Depreciating Assets (Division 40) are items commonly referred to as “plant and equipment”, or “plant and articles”.
Loosely these assets are any item that can be picked up or easily removed from an investment property, such as curtains and hot water systems.
While the ATO uses a flat 2.5 per cent for the Capital Works allowance, it stipulates that depreciating assets lose value at varying rates, and so has defined an “Effective Life” for more than 1,500 assets to help investors calculate their investment property depreciation schedule.
Investors are allowed to use two methods to calculate the amount of decline in value of Depreciating Assets each year – the “Prime Cost Method” or the “Diminishing Value Method”.
The Prime Cost method assumes assets depreciate in value in a straight line (the same deduction each financial year), while the Diminishing Value method assumes assets depreciate faster in the short term, and progressively less.
Both methods are based on the Effective Life of an asset and both claim the same total value over 40 years.
What is meant by a Depreciation Schedule?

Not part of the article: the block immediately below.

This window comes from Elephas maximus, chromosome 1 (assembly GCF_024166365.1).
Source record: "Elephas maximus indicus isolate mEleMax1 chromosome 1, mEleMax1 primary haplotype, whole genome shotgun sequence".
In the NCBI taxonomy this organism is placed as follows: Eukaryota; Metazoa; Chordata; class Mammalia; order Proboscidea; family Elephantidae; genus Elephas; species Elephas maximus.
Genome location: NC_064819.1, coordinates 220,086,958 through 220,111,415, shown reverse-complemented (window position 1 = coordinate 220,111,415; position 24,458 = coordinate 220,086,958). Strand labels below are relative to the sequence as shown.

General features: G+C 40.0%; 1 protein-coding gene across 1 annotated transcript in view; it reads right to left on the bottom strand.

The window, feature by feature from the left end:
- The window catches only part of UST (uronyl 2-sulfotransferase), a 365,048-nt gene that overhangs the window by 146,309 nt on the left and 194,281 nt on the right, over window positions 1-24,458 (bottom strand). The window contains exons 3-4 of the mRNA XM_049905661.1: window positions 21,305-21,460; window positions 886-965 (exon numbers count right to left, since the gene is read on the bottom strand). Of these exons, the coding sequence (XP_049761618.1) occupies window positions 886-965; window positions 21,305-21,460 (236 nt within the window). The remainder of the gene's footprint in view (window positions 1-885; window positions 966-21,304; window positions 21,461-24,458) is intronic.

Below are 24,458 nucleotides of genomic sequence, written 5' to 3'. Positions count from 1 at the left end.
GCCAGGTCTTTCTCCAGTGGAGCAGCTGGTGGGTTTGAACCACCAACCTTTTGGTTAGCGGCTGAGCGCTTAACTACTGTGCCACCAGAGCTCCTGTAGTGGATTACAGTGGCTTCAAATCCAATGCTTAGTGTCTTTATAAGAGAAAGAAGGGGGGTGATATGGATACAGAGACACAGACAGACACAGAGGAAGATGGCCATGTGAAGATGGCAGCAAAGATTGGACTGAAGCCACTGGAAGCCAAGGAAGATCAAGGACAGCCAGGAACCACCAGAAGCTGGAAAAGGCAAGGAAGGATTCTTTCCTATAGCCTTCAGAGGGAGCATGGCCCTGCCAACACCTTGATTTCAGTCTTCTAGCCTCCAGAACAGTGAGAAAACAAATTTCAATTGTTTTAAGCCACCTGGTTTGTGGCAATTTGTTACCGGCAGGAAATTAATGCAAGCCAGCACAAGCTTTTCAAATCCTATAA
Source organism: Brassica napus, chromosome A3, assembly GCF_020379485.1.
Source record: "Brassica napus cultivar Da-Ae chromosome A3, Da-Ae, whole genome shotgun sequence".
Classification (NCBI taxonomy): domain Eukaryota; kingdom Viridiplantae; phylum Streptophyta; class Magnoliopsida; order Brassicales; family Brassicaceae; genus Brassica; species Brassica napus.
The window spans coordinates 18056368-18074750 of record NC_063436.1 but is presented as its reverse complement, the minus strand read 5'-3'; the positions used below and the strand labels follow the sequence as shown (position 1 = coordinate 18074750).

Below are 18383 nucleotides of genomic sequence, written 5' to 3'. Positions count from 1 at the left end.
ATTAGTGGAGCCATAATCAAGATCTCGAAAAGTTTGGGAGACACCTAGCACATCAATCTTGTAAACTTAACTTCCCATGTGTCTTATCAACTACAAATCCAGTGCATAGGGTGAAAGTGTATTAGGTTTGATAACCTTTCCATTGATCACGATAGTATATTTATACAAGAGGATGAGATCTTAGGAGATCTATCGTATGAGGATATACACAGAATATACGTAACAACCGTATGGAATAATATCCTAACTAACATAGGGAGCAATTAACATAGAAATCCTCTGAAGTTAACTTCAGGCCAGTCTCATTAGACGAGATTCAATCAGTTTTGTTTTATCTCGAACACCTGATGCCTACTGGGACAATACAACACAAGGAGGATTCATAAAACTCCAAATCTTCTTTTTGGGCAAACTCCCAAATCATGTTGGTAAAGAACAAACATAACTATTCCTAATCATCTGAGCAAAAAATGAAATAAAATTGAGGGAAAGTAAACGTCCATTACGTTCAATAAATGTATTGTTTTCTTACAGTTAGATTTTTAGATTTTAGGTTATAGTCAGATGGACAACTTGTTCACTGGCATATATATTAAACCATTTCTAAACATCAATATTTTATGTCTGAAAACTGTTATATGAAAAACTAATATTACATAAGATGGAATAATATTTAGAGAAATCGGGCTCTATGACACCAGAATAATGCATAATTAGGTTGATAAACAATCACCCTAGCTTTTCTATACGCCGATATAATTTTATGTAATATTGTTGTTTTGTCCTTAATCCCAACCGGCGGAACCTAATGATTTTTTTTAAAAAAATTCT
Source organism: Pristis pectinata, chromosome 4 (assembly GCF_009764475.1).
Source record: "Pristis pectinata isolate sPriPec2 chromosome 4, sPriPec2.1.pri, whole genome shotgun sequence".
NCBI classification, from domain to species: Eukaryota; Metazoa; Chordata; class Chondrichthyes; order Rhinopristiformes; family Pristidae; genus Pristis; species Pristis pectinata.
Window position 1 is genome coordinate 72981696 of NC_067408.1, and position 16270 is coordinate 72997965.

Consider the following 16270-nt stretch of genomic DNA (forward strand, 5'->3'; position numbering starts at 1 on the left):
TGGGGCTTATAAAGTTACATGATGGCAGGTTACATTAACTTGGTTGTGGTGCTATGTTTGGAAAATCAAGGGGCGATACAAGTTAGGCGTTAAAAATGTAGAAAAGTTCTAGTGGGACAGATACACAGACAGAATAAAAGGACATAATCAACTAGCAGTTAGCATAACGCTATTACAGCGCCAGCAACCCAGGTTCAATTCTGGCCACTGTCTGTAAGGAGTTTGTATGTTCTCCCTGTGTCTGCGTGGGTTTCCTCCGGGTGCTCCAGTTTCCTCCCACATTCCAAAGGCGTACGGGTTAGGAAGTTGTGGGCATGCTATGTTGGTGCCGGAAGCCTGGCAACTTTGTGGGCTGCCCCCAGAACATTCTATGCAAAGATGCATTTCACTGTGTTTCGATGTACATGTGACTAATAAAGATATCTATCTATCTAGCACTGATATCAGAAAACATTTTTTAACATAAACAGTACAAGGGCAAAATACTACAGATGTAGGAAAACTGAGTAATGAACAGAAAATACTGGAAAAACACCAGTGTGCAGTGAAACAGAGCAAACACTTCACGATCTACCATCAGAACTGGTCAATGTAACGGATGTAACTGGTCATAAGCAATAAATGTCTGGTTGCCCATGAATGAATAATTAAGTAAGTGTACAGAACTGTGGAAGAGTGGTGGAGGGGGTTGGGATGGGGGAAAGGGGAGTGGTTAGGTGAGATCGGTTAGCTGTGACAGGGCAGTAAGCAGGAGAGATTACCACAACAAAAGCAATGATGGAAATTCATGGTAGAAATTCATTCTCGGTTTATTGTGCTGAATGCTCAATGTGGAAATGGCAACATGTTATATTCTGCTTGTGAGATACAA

As mentioned above, a depreciation schedule must be prepared by a quantity surveyor.
In fact, according to the Australian Institute of Quantity Surveyors’ Code of Practice, in order for a depreciation to satisfy ATO requirements, a qualified quantity surveyor must prepare the depreciation schedule.
The preparation of a depreciation schedule should always include a site inspection where the quantity surveyor will take detailed photos and notes documenting sufficient evidence to prepare the report.
The report will include a value of each and every qualifying plant and equipment item within the property, the cost of construction at the time the building was built and a projection of the deductions claimable by the owner per financial year over 40-year period.
Depreciation is the key to increasing cash flow on a residential property and can make the difference between a tax bill or a tax refund at the end of each financial year.
However, research shows that 80 per cent of property investors are failing to take advantage of property depreciation and are missing out on thousands of dollars in savings.